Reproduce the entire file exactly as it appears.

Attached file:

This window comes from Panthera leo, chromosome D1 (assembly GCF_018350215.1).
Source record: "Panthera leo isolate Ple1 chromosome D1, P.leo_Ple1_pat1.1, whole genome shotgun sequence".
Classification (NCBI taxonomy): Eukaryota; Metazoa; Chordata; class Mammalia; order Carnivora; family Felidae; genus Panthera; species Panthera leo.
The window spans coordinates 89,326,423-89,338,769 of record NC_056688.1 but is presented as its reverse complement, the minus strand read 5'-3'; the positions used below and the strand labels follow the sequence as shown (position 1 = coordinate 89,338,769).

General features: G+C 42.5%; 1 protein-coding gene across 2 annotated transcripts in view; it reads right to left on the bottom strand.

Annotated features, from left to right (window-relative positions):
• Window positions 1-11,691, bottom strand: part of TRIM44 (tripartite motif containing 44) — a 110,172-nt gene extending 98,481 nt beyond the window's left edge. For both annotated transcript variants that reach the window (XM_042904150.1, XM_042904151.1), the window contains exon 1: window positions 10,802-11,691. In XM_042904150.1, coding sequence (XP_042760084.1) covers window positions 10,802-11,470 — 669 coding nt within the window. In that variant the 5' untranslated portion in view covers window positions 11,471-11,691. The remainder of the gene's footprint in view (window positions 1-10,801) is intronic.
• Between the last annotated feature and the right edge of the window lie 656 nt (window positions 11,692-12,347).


This window comes from Panthera leo, chromosome D1 (assembly GCF_018350215.1).
Source record: "Panthera leo isolate Ple1 chromosome D1, P.leo_Ple1_pat1.1, whole genome shotgun sequence".
Classification (NCBI taxonomy): Eukaryota; Metazoa; Chordata; class Mammalia; order Carnivora; family Felidae; genus Panthera; species Panthera leo.
The window spans coordinates 89,326,423-89,338,769 of record NC_056688.1 but is presented as its reverse complement, the minus strand read 5'-3'; the positions used below and the strand labels follow the sequence as shown (position 1 = coordinate 89,338,769).

General features: G+C 42.5%; 1 protein-coding gene across 2 annotated transcripts in view; it reads right to left on the bottom strand.

Annotated features, from left to right (window-relative positions):
• Window positions 1-11,691, bottom strand: part of TRIM44 (tripartite motif containing 44) — a 110,172-nt gene extending 98,481 nt beyond the window's left edge. For both annotated transcript variants that reach the window (XM_042904150.1, XM_042904151.1), the window contains exon 1: window positions 10,802-11,691. In XM_042904150.1, coding sequence (XP_042760084.1) covers window positions 10,802-11,470 — 669 coding nt within the window. In that variant the 5' untranslated portion in view covers window positions 11,471-11,691. The remainder of the gene's footprint in view (window positions 1-10,801) is intronic.
• Between the last annotated feature and the right edge of the window lie 656 nt (window positions 11,692-12,347).